Sarnia to use “inflatable pipeline” to fix sewer

Liqui-Force Services photo Liqui-Force Services employees work on inserting a liner into a waste water pipeline. The technology is going to be used on the Colborne Road sewage line saving nearly $2 million.

Liqui-Force Services photo
Liqui-Force Services employees work on inserting a liner into a waste water pipeline. The technology is going to be used on the Colborne Road sewage line saving nearly $2 million.

You might call it the tale of the giant inflatable pipeline.

Sarnia Construction Manager Robert Williams is working with a company called Liqui-Force Services on a new technology to fix a very old pipeline on Colborne Road between Exmouth and Errol Roads.

The sanitary sewer, the main link for homes and businesses north of the 402, is old and has been emitting rotten egg-like smells for several years. The fix was going to be costly, about $4 million, to tear up the road to dig up the pipe and replace it then repair the road again.

But then Williams learned of a new way to fix pipelines using a liner to reinforce the current pipe without digging up the road.

Williams says a felt liner infused with resin particles is pushed through the length of the pipe. Then water or steam is set through it to activate the resins. Then it takes some time for the resins to cure before sewage can begin to flow again.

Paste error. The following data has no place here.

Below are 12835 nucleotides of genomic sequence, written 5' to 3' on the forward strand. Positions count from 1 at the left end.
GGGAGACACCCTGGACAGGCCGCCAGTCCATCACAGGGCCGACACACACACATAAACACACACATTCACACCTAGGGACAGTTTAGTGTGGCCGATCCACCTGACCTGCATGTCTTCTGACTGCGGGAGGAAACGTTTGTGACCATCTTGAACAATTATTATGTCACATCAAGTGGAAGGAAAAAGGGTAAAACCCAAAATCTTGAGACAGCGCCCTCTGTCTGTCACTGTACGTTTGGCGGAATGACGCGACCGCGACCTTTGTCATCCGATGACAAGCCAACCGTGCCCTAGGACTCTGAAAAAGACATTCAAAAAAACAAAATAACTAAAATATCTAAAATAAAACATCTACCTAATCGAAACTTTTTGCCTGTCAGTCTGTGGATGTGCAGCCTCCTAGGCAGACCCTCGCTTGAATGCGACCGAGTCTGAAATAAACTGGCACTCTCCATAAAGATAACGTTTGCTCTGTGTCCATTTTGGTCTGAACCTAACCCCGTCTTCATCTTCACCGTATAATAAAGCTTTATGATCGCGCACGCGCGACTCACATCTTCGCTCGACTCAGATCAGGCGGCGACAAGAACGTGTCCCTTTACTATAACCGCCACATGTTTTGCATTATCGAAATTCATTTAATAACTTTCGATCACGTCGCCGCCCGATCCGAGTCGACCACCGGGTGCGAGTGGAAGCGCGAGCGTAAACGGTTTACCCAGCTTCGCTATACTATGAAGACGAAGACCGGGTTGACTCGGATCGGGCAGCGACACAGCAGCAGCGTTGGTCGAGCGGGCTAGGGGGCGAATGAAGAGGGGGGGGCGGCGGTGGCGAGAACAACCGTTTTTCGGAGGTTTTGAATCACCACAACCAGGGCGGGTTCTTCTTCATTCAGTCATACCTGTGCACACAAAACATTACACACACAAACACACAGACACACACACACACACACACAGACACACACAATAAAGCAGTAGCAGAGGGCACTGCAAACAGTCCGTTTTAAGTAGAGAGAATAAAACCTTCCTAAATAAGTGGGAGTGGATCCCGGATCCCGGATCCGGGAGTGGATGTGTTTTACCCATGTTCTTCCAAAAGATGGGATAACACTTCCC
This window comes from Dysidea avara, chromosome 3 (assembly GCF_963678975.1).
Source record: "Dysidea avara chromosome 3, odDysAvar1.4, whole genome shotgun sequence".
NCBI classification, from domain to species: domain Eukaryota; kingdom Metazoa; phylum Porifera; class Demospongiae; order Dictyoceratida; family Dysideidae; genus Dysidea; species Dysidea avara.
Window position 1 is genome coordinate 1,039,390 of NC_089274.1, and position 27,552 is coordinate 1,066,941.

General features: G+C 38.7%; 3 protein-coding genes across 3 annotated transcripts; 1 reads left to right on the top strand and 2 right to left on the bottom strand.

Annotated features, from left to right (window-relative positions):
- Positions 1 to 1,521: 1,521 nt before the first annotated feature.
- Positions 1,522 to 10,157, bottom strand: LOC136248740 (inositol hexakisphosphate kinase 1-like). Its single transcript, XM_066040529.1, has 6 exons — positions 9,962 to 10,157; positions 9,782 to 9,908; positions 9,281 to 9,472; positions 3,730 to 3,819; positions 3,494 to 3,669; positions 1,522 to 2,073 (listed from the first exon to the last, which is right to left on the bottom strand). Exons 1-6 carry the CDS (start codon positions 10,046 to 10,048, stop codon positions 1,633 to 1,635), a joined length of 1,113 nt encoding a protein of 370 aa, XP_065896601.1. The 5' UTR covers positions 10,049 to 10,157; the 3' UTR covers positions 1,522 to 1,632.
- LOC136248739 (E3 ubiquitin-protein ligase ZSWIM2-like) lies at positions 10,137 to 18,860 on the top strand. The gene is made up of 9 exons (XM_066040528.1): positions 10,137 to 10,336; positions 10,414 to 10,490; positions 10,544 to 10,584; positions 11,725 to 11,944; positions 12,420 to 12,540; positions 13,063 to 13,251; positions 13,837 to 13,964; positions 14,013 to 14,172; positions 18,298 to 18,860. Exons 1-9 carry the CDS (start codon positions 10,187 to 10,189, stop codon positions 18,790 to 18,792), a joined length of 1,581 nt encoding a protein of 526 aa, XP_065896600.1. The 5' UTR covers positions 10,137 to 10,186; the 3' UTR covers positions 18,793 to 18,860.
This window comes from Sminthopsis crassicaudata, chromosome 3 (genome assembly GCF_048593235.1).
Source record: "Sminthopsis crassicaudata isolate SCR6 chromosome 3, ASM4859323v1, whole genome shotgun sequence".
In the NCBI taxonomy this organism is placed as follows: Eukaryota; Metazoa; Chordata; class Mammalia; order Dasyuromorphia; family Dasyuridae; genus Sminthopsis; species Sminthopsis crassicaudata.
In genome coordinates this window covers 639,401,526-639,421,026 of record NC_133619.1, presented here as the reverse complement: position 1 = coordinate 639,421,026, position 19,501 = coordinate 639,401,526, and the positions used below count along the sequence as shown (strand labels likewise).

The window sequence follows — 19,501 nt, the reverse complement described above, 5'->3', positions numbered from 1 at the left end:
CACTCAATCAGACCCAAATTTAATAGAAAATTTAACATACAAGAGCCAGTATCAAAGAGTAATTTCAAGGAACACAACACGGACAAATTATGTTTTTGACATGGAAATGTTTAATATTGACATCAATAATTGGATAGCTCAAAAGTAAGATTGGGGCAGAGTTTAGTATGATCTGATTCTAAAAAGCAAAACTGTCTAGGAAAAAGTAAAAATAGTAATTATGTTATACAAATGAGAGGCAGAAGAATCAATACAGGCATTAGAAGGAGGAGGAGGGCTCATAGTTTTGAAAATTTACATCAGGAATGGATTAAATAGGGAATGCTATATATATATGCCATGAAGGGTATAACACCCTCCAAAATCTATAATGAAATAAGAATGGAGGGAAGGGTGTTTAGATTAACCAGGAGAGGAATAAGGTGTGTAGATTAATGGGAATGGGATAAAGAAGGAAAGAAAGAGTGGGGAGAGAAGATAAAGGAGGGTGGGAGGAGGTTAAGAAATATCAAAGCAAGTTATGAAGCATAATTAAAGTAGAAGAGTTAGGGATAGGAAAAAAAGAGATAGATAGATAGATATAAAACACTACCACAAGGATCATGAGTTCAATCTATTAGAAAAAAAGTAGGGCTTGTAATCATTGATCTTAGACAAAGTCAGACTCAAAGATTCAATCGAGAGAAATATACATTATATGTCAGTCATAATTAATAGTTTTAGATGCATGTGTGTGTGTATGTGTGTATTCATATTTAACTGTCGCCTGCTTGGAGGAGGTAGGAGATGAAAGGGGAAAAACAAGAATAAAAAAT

But to get to the point where the liner is inserted into the existing pipe takes a lot of dirty and dangerous work.

Williams says a bypass will be built to pump the sewage through a pipeline above the ground while the construction goes on.  Once the bypass is turned on, crews will clean the old pipe. Then the work of measuring the existing pipe begins. Williams says much of the work is done by cameras but there is the possibility people will have to crawl into the 3 foot pipeline to do some of the measuring.

“It’s called confined space enter,” says Williams. “There will be a full crew at the manholes and they’ll have a system where they could perform a rescue if necessary.”

Williams adds if a worker would have to enter the pipeline, it would either be fully ventilated or they would be wearing a Scott Air Pack similar to what emergency workers use in chemical events.

Williams has been meeting with the managers of Liqui-Force Services to plan for the construction which is expected to start May 6. The project is expected to cost $1.9 million.

Williams adds if this project works, he can see the city considering using the technology more often to reduce pipeline repair costs.

 

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